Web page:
Sometimes the inspiration for a story can come from the smallest encounters. Published by the great folks at Elephant Journal.
“I had the worst dream last night” my friend said as we sat down over coffee.
He is an artist and although I don’t know him well, I really like him and I know that he has had a rich life.
“I dreamt that my life was a sham, that I had done nothing, accomplished nothing, that I was nothing”. I waited for him to continue. “I’m still trying to shake it off”. He stirred his coffee thoughtfully and waited for me to respond.
“Ah, yes” I said, “the cat of nine tails I like to call regret.”
I considered my response carefully. I am not one to think much about regret—I’m a doer, not a regretter.
Or so I thought until I decided to move to another country. My life was no longer defined by hard edges and certainty. It was more like a pudding, a bit slippery and hard to grasp. I now had more time on my hands, to theoretically do something new and interesting with my life. Being an introvert, my free time often went to thinking, which led to self-criticism, which led to regret—and to the cat of nine tails. I’d pull that baby out and flagellate away, wincing with every claw at my self-esteem, until I was convinced my life was nothing but regret.
This usually happened at night and I often awoke tired and grumpy and not at all feeling like the world was a bountiful place. So I listened with rapt attention at what my friend was saying.
“I mean, I have regrets, who doesn’t? If you have no regrets then you haven’t done anything, or you’re lying.” He looked at me expectantly.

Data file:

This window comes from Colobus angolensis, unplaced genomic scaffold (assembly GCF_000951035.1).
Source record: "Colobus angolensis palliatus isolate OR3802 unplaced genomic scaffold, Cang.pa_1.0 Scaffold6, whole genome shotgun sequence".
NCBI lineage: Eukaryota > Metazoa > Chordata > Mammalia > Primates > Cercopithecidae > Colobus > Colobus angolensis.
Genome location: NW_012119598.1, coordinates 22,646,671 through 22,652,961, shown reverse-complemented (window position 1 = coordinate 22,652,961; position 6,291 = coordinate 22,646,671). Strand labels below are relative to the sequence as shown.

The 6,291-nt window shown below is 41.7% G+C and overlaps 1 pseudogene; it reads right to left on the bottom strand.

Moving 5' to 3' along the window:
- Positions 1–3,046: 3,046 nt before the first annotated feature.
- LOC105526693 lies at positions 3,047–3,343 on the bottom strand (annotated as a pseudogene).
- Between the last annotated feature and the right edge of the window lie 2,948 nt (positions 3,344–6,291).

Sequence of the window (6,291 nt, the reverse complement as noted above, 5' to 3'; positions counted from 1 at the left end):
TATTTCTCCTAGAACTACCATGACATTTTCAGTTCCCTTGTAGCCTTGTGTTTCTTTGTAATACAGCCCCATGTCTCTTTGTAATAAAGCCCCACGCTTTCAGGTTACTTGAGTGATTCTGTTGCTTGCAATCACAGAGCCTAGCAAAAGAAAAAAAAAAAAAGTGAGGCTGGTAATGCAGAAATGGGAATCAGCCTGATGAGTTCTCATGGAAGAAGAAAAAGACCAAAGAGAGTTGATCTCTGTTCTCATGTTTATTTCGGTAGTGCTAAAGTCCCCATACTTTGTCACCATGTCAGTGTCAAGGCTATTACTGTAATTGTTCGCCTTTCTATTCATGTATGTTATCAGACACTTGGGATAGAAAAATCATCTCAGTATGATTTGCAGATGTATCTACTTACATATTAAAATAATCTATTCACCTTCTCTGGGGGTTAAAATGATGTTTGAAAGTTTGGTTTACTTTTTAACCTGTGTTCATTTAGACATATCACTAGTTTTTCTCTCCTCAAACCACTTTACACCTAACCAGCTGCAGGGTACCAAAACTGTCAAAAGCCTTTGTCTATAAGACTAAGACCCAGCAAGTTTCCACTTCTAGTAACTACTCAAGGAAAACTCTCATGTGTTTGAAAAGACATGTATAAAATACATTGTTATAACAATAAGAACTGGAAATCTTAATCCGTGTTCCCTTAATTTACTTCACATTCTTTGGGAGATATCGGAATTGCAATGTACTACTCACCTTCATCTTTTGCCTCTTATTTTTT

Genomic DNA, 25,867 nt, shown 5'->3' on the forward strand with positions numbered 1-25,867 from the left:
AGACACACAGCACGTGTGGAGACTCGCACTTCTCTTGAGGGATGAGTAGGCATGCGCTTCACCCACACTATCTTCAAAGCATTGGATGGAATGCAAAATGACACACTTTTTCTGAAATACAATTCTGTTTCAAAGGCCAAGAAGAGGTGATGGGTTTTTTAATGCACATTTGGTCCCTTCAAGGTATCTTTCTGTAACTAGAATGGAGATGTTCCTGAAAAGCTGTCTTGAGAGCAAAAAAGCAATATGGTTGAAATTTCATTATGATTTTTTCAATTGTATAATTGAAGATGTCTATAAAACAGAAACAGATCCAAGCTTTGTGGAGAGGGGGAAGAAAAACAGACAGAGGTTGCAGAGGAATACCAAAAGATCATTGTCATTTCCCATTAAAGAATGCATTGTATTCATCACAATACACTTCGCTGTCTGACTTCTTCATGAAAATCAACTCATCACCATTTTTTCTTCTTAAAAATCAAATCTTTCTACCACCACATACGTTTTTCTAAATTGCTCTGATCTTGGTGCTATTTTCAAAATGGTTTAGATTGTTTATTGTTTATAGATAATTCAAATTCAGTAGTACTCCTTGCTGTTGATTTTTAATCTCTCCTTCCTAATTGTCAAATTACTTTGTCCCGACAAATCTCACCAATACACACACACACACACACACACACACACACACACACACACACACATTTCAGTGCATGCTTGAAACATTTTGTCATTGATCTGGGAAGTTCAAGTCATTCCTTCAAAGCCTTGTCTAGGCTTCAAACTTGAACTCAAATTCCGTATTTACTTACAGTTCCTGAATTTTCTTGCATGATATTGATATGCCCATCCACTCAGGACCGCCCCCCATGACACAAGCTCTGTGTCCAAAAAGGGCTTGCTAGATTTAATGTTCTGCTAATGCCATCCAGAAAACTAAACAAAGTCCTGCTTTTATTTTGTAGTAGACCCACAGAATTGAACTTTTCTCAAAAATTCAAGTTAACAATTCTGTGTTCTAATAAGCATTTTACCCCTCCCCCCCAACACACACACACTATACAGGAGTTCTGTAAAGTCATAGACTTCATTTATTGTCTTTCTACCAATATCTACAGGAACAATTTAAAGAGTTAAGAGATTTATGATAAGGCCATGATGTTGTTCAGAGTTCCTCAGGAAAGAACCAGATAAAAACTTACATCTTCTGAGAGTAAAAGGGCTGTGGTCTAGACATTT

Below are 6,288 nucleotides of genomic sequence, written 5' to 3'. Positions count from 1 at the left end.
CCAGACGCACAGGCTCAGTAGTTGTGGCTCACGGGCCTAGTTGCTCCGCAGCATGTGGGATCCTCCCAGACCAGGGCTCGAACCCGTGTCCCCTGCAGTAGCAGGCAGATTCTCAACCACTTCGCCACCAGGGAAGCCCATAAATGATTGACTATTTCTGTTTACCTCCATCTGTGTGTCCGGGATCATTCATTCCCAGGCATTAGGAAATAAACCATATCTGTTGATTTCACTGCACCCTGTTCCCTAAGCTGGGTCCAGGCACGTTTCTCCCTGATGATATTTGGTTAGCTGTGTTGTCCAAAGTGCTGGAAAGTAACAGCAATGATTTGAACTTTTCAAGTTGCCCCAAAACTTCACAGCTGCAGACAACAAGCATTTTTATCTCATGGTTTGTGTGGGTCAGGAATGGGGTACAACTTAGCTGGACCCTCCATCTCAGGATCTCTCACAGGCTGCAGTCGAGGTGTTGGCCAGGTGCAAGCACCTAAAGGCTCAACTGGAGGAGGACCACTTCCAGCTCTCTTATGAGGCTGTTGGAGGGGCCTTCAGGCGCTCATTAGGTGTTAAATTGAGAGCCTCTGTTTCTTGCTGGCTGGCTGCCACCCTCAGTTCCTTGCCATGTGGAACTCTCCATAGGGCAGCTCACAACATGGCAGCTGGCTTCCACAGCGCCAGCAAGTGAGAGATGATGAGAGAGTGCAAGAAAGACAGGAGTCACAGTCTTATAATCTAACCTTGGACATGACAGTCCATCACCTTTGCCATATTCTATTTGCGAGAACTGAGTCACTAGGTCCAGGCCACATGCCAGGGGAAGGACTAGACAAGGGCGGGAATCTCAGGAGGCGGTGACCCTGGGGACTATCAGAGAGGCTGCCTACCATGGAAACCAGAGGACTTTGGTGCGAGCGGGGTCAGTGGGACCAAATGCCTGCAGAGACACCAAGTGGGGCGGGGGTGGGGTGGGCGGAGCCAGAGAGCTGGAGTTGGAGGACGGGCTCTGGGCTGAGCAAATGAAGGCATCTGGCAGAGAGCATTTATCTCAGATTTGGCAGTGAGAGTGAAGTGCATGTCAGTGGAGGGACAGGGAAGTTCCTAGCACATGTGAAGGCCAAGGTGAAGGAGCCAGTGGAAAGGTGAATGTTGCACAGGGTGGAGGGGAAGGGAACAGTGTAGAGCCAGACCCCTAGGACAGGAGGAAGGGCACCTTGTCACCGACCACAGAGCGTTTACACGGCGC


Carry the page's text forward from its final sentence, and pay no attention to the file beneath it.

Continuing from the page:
“I sometimes have this dream”, I told him, “where I wake up in the middle of the night, in a cold sweat, terrified and convinced that I never actually graduated from high school, so that makes the rest of my life moot”.
He carefully laid his spoon on the table and stared at me, trying to discern if I was sharing my innermost confession or was having him on. Given we didn’t know each other well, it could have gone either way.
A smile escaped my lips and I said, “F*ck it, I hated high school anyway”.
The moral of my story?
Although regret is a part of life and potentially a great teacher, it is not a bedfellow to spend time with.
Don’t even let it in the room. Give it a cursory nod as you walk on by, head held high, no backward glances, no second looks. Regret is a story as ludicrous as my “terrifying” nightmare and in the cool light of dawn, it is always the same for me.
I see no evidence of the cat of nine tales but rather, I see evidence of a life well lived.